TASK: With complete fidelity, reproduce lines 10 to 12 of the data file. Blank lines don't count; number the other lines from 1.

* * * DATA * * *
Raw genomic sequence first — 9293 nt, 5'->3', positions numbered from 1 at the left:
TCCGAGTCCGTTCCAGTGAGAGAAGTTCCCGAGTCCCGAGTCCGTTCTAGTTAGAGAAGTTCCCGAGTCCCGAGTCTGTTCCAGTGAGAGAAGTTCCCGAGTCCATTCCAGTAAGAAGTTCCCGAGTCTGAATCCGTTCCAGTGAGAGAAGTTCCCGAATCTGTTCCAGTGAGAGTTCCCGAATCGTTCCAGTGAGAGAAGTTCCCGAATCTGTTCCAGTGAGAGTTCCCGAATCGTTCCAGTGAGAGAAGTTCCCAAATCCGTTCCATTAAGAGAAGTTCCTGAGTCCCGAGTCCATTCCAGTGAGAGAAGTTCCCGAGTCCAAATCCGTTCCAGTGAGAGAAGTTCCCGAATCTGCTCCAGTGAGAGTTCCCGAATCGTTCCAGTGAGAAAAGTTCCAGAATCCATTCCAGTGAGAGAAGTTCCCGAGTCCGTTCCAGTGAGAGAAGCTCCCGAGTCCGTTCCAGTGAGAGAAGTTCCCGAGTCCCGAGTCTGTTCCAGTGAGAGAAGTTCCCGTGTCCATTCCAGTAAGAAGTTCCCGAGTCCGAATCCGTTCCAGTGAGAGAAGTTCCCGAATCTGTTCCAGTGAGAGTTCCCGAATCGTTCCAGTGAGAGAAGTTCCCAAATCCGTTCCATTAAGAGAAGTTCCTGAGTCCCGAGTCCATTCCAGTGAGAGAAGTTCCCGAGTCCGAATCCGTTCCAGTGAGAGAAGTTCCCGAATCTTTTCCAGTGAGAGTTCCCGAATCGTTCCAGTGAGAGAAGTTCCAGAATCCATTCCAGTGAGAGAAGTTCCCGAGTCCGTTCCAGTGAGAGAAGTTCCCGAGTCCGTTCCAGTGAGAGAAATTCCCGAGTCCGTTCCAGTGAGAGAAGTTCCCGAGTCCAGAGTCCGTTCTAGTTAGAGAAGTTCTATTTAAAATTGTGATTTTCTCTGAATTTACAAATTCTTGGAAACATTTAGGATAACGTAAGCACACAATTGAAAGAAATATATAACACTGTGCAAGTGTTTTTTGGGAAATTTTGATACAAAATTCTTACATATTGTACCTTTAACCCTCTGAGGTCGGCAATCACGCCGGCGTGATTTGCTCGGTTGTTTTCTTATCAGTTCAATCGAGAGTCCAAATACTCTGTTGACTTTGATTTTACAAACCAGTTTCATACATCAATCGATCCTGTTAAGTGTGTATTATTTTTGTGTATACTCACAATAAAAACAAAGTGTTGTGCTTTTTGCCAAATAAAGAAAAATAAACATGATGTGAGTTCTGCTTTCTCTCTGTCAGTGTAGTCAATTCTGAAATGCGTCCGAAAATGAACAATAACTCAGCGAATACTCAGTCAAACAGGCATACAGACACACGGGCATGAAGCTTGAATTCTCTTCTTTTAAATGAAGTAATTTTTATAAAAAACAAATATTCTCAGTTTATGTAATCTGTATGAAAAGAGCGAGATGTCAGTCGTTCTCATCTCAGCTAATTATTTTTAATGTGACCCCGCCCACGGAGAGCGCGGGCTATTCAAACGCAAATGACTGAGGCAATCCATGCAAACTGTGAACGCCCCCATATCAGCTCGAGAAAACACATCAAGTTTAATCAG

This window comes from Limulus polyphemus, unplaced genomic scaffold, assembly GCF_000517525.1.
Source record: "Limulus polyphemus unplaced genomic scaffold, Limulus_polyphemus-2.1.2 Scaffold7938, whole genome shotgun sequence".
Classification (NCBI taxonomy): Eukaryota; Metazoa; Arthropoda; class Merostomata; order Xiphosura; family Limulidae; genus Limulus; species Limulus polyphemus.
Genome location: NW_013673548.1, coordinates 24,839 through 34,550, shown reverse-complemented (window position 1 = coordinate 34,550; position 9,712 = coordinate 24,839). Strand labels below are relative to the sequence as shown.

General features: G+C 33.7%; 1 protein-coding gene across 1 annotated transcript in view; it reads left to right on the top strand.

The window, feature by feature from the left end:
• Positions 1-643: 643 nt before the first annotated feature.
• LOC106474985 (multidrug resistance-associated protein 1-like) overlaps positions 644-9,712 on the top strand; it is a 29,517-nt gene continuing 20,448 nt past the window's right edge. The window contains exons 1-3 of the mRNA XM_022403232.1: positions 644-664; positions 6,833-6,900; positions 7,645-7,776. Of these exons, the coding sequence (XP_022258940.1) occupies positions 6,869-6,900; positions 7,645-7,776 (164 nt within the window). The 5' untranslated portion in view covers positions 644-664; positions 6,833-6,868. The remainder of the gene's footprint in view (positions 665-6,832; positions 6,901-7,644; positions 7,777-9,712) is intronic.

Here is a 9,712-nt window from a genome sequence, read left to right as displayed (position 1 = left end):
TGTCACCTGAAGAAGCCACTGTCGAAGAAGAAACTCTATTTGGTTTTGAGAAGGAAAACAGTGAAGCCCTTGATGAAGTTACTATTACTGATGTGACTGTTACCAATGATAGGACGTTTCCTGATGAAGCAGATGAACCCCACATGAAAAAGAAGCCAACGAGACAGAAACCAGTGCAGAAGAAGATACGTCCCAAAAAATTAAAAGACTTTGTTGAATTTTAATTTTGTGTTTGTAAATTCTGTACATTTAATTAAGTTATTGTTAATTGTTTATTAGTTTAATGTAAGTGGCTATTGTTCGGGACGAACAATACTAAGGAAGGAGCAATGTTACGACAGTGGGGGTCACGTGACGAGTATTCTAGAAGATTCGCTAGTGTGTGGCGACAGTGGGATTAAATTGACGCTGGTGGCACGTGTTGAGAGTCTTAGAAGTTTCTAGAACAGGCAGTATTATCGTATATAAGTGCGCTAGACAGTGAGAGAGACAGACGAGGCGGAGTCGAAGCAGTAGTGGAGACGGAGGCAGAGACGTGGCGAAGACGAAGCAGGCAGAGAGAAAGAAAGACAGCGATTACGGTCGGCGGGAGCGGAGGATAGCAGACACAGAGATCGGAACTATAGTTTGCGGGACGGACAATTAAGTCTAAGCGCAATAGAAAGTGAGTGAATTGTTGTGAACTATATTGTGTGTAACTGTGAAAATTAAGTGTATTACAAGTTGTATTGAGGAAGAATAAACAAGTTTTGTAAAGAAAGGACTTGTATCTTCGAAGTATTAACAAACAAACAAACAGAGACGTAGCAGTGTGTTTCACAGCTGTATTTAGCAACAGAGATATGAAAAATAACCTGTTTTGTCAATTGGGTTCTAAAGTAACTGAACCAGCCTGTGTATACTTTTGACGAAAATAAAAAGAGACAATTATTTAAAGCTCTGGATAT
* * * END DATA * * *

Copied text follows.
• LOC106474985 (multidrug resistance-associated protein 1-like) overlaps positions 644-9,712 on the top strand; it is a 29,517-nt gene continuing 20,448 nt past the window's right edge. The window contains exons 1-3 of the mRNA XM_022403232.1: positions 644-664; positions 6,833-6,900; positions 7,645-7,776. Of these exons, the coding sequence (XP_022258940.1) occupies positions 6,869-6,900; positions 7,645-7,776 (164 nt within the window). The 5' untranslated portion in view covers positions 644-664; positions 6,833-6,868. The remainder of the gene's footprint in view (positions 665-6,832; positions 6,901-7,644; positions 7,777-9,712) is intronic.

Here is a 9,712-nt window from a genome sequence, read left to right as displayed (position 1 = left end):
TGTCACCTGAAGAAGCCACTGTCGAAGAAGAAACTCTATTTGGTTTTGAGAAGGAAAACAGTGAAGCCCTTGATGAAGTTACTATTACTGATGTGACTGTTACCAATGATAGGACGTTTCCTGATGAAGCAGATGAACCCCACATGAAAAAGAAGCCAACGAGACAGAAACCAGTGCAGAAGAAGATACGTCCCAAAAAATTAAAAGACTTTGTTGAATTTTAATTTTGTGTTTGTAAATTCTGTACATTTAATTAAGTTATTGTTAATTGTTTATTAGTTTAATGTAAGTGGCTATTGTTCGGGACGAACAATACTAAGGAAGGAGCAATGTTACGACAGTGGGGGTCACGTGACGAGTATTCTAGAAGATTCGCTAGTGTGTGGCGACAGTGGGATTAAATTGACGCTGGTGGCACGTGTTGAGAGTCTTAGAAGTTTCTAGAACAGGCAGTATTATCGTATATAAGTGCGCTAGACAGTGAGAGAGACAGACGAGGCGGAGTCGAAGCAGTAGTGGAGACGGAGGCAGAGACGTGGCGAAGACGAAGCAGGCAGAGAGAAAGAAAGACAGCGATTACGGTCGGCGGGAGCGGAGGATAGCAGACACAGAGATCGGAACTATAGTTTGCGGGACGGACAATTAAGTCTAAGCGCAATAGAAAGTGAGTGAATTGTTGTGAACTATATTGTGTGTAACTGTGAAAATTAAGTGTATTACAAGTTGTATTGAGGAAGAATAAACAAGTTTTGTAAAGAAAGGACTTGTATCTTCGAAGTATTAACAAACAAACAAACAGAGACGTAGCAGTGTGTTTCACAGCTGTATTTAGCAACAGAGATATGAAAAATAACCTGTTTTGTCAATTGGGTTCTAAAGTAACTGAACCAGCCTGTGTATACTTTTGACGAAAATAAAAAGAGACAATTATTTAAAGCTCTGGATAT